The Collapsing of Time


The news of Facebook’s acquisition of Instagram, the photo sharing application for $1bn, came as a surprise to most people. When you consider that the company was worth £20m few months back and that it has only 13 employees (some say less), the news becomes an extraordinary one.

But is should not surprise anyone, we are witnessing what I call the ‘collapsing of time’. The time it takes for an event to repeat itself is reducing at a phenomenal rate.

Before 1980, the last time real (adjusted for inflation) oil price was over $100 per barrel was in 1862/63 (120 years prior). It took 28 years (2008) for this to occur again. Three years after we had another repeat. Cities are rebuilt in months rather than years as shown by the Japanese cities rebuilt after the ruin of 2011 Tsunami.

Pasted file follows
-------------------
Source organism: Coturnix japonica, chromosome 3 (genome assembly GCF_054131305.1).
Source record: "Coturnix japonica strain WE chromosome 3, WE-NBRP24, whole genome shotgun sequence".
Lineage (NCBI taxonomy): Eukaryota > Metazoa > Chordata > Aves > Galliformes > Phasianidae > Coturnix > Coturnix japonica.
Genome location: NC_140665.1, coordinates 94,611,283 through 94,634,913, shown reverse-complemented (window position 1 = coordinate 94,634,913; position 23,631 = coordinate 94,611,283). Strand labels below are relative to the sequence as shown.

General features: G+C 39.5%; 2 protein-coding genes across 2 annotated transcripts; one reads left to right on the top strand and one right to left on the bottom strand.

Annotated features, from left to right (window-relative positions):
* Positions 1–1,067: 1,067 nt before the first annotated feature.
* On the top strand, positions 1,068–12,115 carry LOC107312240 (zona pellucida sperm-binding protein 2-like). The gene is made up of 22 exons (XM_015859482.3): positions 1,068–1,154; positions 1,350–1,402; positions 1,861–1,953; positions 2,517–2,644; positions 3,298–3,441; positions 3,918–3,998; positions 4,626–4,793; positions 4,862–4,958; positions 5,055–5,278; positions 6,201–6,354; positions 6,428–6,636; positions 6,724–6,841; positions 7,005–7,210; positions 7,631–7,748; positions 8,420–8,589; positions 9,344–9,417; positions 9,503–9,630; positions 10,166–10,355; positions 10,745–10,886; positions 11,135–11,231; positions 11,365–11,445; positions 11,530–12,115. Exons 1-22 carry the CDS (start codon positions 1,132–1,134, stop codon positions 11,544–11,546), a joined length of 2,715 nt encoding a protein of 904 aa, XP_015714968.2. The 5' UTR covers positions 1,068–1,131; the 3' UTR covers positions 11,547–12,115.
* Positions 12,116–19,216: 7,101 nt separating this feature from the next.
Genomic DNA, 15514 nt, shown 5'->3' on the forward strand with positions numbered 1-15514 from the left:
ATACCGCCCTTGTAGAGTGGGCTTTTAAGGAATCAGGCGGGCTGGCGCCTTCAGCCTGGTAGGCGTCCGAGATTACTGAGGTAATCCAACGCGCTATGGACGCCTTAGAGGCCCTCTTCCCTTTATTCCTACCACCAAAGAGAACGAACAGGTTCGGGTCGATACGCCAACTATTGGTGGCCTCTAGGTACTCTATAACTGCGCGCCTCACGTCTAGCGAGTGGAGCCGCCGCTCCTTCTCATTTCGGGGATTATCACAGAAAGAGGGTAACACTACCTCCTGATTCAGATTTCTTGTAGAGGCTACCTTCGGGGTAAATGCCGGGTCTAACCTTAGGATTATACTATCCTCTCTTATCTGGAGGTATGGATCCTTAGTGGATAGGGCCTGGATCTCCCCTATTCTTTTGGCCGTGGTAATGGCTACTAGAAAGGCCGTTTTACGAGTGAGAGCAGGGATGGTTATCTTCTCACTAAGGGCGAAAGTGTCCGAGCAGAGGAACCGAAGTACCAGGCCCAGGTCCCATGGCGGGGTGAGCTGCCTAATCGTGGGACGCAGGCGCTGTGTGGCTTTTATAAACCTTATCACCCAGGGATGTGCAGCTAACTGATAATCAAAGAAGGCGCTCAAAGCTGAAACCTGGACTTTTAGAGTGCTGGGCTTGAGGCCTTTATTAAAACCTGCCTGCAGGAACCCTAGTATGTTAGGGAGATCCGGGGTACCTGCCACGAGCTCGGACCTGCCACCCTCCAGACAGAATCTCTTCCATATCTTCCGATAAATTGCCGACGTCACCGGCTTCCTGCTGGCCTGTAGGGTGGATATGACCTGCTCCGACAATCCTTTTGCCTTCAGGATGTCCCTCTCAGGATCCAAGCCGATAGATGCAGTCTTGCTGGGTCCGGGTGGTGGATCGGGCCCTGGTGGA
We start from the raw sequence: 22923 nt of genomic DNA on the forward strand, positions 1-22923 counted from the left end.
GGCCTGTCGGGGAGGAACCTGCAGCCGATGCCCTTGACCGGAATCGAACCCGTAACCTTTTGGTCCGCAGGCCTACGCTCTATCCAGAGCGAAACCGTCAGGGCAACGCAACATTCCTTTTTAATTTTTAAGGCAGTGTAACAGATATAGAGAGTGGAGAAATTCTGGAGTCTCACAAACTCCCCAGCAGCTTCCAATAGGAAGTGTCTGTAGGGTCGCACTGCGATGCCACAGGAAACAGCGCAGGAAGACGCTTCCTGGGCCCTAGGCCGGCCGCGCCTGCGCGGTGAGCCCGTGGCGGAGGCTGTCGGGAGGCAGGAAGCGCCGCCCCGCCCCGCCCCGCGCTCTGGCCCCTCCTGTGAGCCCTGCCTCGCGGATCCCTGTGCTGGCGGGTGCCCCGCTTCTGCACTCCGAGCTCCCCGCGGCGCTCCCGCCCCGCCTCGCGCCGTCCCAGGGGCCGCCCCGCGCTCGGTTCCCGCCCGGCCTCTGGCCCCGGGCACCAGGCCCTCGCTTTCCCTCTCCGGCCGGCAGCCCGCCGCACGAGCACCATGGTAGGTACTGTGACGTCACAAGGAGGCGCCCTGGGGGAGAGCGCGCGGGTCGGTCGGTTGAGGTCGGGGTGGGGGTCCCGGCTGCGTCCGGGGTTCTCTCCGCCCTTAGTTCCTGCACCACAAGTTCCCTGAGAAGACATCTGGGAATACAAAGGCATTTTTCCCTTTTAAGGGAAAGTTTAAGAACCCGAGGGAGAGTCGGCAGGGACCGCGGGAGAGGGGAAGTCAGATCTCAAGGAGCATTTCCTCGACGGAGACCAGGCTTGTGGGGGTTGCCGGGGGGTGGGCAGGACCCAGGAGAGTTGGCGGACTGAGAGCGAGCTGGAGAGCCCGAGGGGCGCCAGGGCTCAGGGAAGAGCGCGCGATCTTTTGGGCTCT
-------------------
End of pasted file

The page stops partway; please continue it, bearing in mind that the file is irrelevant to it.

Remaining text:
So it is no surprise that we have seen the re-emergence of the dot-com era (obviously in a new guise as social media applications) about a decade on from its original collapse (also referred to as bubble bursting).

The obvious question is whether this new guise will stand the test of time unlike its precursor?

This piece was originally published in EnterpriseStreet.

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